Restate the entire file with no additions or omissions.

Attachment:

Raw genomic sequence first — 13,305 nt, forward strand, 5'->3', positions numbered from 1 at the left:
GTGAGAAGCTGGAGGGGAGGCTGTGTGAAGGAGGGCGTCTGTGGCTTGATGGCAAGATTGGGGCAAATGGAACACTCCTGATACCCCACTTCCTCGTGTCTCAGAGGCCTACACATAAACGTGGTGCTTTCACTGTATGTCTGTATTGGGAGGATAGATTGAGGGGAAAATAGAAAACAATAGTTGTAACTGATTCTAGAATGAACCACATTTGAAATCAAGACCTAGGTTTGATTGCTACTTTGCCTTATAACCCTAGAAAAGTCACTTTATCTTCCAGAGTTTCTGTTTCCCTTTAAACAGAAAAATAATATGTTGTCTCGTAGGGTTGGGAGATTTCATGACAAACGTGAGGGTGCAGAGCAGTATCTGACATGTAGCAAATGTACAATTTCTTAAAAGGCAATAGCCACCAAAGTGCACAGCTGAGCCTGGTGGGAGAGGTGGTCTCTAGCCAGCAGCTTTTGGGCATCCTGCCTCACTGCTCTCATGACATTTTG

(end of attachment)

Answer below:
Raw genomic sequence first — 13,305 nt, forward strand, 5'->3', positions numbered from 1 at the left:
GTGAGAAGCTGGAGGGGAGGCTGTGTGAAGGAGGGCGTCTGTGGCTTGATGGCAAGATTGGGGCAAATGGAACACTCCTGATACCCCACTTCCTCGTGTCTCAGAGGCCTACACATAAACGTGGTGCTTTCACTGTATGTCTGTATTGGGAGGATAGATTGAGGGGAAAATAGAAAACAATAGTTGTAACTGATTCTAGAATGAACCACATTTGAAATCAAGACCTAGGTTTGATTGCTACTTTGCCTTATAACCCTAGAAAAGTCACTTTATCTTCCAGAGTTTCTGTTTCCCTTTAAACAGAAAAATAATATGTTGTCTCGTAGGGTTGGGAGATTTCATGACAAACGTGAGGGTGCAGAGCAGTATCTGACATGTAGCAAATGTACAATTTCTTAAAAGGCAATAGCCACCAAAGTGCACAGCTGAGCCTGGTGGGAGAGGTGGTCTCTAGCCAGCAGCTTTTGGGCATCCTGCCTCACTGCTCTCATGACATTTTG